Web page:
No doubt about it, the use of "hardball political tactics" is on the rise, but nothing is as distasteful in a race for public office as a smear campaign.
What is a smear campaign? An organized attack against a candidate's personal and professional character by anonymous aggressors or unscrupulous members of the media.
Why are smear campaigns successful? A smear doesn't have to be true to be effective. Campaigns have a number of options to deal with smears - they can counter the lies with the truth or run the risk of ignoring them and watching the lies spread throughout the community.
But if you're a candidate and you're responding to smear campaigns, you're losing.
A candidate who takes the time to rebut smear attacks focuses the attention of the public on the smear -- rather than his/her qualifications, because the candidate is defending him/herself (or a family member or supporter) in the media. (In other words, they are a good guy or gal). but, as we all know, good guys (gals) always finish last -- at least, in America.
Smear campaigns target a candidate's most precious asset, his or her reputation or the reputation of a close family member.
Individuals who design and launch smear campaigns know that If they can get a voter to question his or her trust in a particular candidate, they can probably steer that voter to support that candidate's opponent.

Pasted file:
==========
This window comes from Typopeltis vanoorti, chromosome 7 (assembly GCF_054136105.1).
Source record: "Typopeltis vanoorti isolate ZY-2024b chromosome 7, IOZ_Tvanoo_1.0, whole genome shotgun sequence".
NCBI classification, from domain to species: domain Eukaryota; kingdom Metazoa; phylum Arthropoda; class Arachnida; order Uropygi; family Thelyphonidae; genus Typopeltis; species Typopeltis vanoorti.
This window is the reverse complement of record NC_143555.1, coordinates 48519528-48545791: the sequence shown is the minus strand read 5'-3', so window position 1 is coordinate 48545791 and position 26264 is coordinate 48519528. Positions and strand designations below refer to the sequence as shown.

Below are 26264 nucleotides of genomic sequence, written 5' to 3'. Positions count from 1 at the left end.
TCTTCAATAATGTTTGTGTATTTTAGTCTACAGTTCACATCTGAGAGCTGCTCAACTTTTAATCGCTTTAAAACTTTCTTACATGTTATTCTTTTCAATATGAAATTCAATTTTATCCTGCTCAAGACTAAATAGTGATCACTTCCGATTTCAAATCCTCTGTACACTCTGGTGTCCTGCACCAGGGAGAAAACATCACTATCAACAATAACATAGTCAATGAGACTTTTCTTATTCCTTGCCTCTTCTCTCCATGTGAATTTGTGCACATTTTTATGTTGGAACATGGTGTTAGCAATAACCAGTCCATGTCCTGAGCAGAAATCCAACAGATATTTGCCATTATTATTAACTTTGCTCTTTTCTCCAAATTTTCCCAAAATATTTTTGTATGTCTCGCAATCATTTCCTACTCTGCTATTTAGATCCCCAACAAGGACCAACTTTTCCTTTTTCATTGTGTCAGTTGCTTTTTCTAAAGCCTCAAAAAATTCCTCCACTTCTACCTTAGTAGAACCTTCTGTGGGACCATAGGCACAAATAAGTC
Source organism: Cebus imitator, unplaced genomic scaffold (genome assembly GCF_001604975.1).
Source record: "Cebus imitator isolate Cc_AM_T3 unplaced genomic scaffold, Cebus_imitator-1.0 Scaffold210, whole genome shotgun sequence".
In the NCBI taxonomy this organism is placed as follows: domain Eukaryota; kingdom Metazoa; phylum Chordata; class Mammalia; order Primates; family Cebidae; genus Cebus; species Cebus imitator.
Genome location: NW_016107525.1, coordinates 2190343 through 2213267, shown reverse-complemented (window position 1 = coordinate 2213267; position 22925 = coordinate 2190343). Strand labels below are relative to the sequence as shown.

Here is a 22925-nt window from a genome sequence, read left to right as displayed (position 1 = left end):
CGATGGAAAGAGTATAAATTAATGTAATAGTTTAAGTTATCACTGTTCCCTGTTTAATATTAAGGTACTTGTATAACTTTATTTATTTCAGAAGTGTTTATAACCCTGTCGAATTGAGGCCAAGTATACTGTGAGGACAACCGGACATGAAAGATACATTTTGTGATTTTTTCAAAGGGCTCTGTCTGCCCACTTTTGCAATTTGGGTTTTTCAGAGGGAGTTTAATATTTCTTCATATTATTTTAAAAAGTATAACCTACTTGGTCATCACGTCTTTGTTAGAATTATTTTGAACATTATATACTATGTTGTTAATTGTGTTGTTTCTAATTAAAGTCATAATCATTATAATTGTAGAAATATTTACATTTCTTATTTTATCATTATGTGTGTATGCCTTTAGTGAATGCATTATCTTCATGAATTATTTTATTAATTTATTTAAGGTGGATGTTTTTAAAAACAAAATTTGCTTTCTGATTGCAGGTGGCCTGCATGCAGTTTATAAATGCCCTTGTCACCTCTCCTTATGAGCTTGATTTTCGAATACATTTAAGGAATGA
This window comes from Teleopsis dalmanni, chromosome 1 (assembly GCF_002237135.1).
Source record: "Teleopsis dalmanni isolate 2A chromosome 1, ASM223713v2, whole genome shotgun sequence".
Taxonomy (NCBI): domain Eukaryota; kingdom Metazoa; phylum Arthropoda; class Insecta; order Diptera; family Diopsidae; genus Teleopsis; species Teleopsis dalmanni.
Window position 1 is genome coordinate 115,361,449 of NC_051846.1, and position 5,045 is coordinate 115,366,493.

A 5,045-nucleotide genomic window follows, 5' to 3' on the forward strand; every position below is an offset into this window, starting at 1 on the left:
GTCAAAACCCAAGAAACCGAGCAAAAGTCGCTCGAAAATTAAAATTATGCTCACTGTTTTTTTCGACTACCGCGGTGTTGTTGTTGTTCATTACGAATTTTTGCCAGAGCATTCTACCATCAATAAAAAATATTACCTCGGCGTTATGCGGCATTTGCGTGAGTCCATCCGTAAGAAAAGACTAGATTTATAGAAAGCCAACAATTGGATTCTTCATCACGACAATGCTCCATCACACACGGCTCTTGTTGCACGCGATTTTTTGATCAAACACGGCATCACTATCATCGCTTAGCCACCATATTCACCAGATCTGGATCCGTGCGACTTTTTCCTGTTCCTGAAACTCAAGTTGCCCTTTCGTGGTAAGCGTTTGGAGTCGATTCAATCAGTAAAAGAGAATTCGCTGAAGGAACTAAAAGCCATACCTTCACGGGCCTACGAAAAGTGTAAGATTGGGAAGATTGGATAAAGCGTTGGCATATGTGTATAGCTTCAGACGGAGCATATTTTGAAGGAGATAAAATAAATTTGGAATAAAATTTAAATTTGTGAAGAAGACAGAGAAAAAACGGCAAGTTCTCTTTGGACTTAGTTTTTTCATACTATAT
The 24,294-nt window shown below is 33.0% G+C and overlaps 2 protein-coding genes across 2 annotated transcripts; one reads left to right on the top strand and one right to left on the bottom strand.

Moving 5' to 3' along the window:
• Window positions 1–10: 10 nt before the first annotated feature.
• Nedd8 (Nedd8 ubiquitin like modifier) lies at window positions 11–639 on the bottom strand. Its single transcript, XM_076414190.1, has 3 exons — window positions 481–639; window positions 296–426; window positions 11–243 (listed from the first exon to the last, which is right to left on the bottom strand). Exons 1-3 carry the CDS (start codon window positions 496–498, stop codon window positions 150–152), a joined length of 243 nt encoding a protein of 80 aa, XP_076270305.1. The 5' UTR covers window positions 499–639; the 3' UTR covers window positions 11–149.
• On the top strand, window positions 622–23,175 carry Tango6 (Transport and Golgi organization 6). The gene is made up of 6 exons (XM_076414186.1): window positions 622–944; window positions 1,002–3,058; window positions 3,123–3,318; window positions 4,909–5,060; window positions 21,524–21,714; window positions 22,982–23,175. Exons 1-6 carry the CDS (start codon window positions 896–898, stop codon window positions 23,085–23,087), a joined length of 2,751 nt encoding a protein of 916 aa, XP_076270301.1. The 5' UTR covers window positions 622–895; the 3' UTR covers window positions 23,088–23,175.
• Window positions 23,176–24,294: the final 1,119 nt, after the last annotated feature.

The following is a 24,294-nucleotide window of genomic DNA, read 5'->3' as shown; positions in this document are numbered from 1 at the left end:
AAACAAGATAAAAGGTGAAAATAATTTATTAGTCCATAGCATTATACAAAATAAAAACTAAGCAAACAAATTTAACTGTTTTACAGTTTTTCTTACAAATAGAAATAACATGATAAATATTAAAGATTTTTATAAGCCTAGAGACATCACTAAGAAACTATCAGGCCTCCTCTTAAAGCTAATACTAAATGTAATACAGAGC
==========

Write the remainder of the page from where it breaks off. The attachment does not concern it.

How are smear campaigns Conducted? Its no secret that the Internet provides a 24/7 medium for "anonymous" individuals to smear candidates. Many newspapers, blogs and radio stations host electronic websites, like The Bellingham Herald's electronic comment pages or KGMIs blogs. Most provide a platform that allows for anonymous postings.
Anonymous attackers can and do use electronic sites to smear reputations of candidates, elected officials and family members.
Anonymous (and sometimes not so anonymous) attackers also use e-mail, fliers, mainstream media and political ads or mailers to question a candidate's qualifications and past behavior. Or, to attack a family member or supporter's character and reputation.
Recently, a group of anonymous San Juan Islanders began circulating a flier that includes several allegations about Kevin Ranker's personal and professional life. (Democratic candidate for 40th Leg. District State Senate).
Why do campaigns indulge in this kind of behavior? Because it works!
In what I consider a twist of irony, Sam Taylor, gov. reporter for The Bellingham Herald, conducted an investigation into the allegations against Kevin Ranker and printed the results of said investigation regarding the smear campaign on his blogs.
The smear piece accused Ranker of not being a member of the Sons of the American Legion, a group for individuals who have an immediate relative who served in the armed forces. (His membership had lapsed).
The flier also claimed that Ranker unfairly takes credit for the work of others, specifically in relation to the work he did to help bring a "once a month" Veteran's clinic to the Islands. (Rep. Quall (D) 40th Leg. District, counters that claim in a press interview).
Finally, Ranker's attackers accused him of "covering up" an old arrest that linked him to "undesirable" protesters. (The charges were reduced to jaywalking). The results of Taylor's investigation can be read here: http://blogs.bellinghamherald.com/index.php?blog=12&title=accusations_against_ranker_false_distort&more=1&c=1&tb=1&pb=1